There are three main concepts under tours and matching in theperspective of the theory of graphs. These are the Eulerian graphs,the Hamiltonian graphs, and Matchings. Under the Eulerian graphs, thefirst proper problem was the seven bridges of Konisberg problem.Under these, there are the Euler tours. A Euler tour is a trial of agraph line that visits every edge only once. It is denoted as *W*= *e*_{1}*e*_{2}*….e*_{n}.If *G* is not Eulerian, then the line has to pass every pointtwice. The graph below is a Eulerian graph that duplicates edges.

*Figure3: Eulerian graph that duplicates edges*

According to the Hamiltonian concept, a path if a graph isHamiltonian only of it visits a vertex of *G* only once.However, unlike the Eulerian graph, there is no good characterizationin the Hamiltonian graph. However, it has unique conditions thatdescribe it. Finally, the matching concept gives an availabilityrelation, where every element is uniquely matched with an availablecompanion.

*Coloring*

The three major concepts under coloring in graphs theory are edgecoloring, the Ramsey theory, and vertex coloring. An edge coloring ofedges and vertices are very useful, as they help mathematicians tocreate relationships between edges. Using chromatics, mathematicianslabel letter *G *as the main coloring property. The logic behindthis is the ‘properness’ in application to the edges and vertices(Burkley & Lewinter, 2013). The Ramsey theorem states that “Letalpha be an edge of G., a subgraph of *H CG* is *(i-)*monochromatic, if all edges of *H *have the same color TheRamsey theory addresses unavoidable patterns in combinations. Thetheory holds that each of the colorings of the edges *K6*contain 2 colors, which resulting a monochromatic triangle. Thirdly,the vertex coloring classifies graphs using colorings on a graph of*G*. The colorings identify vertices with similar properties andaspects. Figure 4 shows an example of a 3-chromatic graph.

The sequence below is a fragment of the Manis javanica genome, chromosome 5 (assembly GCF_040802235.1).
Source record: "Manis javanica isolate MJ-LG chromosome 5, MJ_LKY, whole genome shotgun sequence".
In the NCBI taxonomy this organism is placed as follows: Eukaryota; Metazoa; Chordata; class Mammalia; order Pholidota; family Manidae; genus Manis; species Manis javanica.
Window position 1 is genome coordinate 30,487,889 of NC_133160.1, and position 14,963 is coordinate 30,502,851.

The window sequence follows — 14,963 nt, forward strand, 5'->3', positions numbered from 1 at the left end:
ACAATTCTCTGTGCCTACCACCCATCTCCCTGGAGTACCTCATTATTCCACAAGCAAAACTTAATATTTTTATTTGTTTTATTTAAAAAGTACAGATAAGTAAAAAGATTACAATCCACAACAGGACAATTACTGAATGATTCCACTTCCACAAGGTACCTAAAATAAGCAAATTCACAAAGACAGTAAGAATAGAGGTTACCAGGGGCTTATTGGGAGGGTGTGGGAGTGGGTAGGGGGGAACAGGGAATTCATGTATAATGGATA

*Figure4: 3-chromatic graph*

*Graphson surfaces*

There are also three basic concepts that describe the theory ofgraphs from the perspective of graphs on surfaces. The first one,planar graphs, defines a graph that can be drawn on a plane, withouthaving any two edges intersecting. Planar graphs have fast algorithmsto test if the graph is truly planar or not. Auslander and Peter(1961) made a significant contribution to the description of planargraphs (Shilov & Silverman, 2012). The second concept of graphsin the surface is the coloring of planar graphs. The concept wasdesigned out of a 120-year old 4-color conjecture that was solved in1976 by mathematicians Appel and Haken (Chandran, 2015). The theorystates, “if *G* is a planar graph, then *X (G)* is equalto or less than 4.” The third concept of graphs on the surface isthe genus of a graph. According to the theory, a graph that can bedrawn without crossing edges is a planar graph.